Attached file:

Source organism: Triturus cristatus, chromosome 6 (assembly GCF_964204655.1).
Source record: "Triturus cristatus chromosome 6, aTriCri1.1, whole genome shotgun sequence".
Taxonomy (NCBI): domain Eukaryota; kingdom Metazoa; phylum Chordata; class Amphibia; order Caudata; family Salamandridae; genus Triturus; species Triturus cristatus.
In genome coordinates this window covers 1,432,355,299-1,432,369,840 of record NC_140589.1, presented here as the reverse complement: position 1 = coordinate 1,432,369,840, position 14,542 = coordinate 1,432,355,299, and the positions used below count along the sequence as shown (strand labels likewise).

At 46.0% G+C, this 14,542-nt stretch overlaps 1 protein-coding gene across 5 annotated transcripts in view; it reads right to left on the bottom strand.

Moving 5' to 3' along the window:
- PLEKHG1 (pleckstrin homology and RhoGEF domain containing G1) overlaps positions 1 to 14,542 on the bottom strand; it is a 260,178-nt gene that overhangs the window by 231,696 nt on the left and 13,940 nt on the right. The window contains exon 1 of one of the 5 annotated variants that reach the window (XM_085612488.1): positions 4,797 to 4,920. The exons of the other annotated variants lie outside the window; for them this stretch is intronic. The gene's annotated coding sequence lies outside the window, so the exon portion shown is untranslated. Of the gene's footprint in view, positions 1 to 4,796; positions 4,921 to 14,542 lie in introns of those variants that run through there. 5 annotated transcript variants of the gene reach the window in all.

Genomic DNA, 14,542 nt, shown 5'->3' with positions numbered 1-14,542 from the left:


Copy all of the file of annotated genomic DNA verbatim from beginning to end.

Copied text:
Source organism: Triturus cristatus, chromosome 6 (assembly GCF_964204655.1).
Source record: "Triturus cristatus chromosome 6, aTriCri1.1, whole genome shotgun sequence".
Taxonomy (NCBI): domain Eukaryota; kingdom Metazoa; phylum Chordata; class Amphibia; order Caudata; family Salamandridae; genus Triturus; species Triturus cristatus.
In genome coordinates this window covers 1,432,355,299-1,432,369,840 of record NC_140589.1, presented here as the reverse complement: position 1 = coordinate 1,432,369,840, position 14,542 = coordinate 1,432,355,299, and the positions used below count along the sequence as shown (strand labels likewise).

At 46.0% G+C, this 14,542-nt stretch overlaps 1 protein-coding gene across 5 annotated transcripts in view; it reads right to left on the bottom strand.

Moving 5' to 3' along the window:
- PLEKHG1 (pleckstrin homology and RhoGEF domain containing G1) overlaps positions 1 to 14,542 on the bottom strand; it is a 260,178-nt gene that overhangs the window by 231,696 nt on the left and 13,940 nt on the right. The window contains exon 1 of one of the 5 annotated variants that reach the window (XM_085612488.1): positions 4,797 to 4,920. The exons of the other annotated variants lie outside the window; for them this stretch is intronic. The gene's annotated coding sequence lies outside the window, so the exon portion shown is untranslated. Of the gene's footprint in view, positions 1 to 4,796; positions 4,921 to 14,542 lie in introns of those variants that run through there. 5 annotated transcript variants of the gene reach the window in all.

Genomic DNA, 14,542 nt, shown 5'->3' with positions numbered 1-14,542 from the left: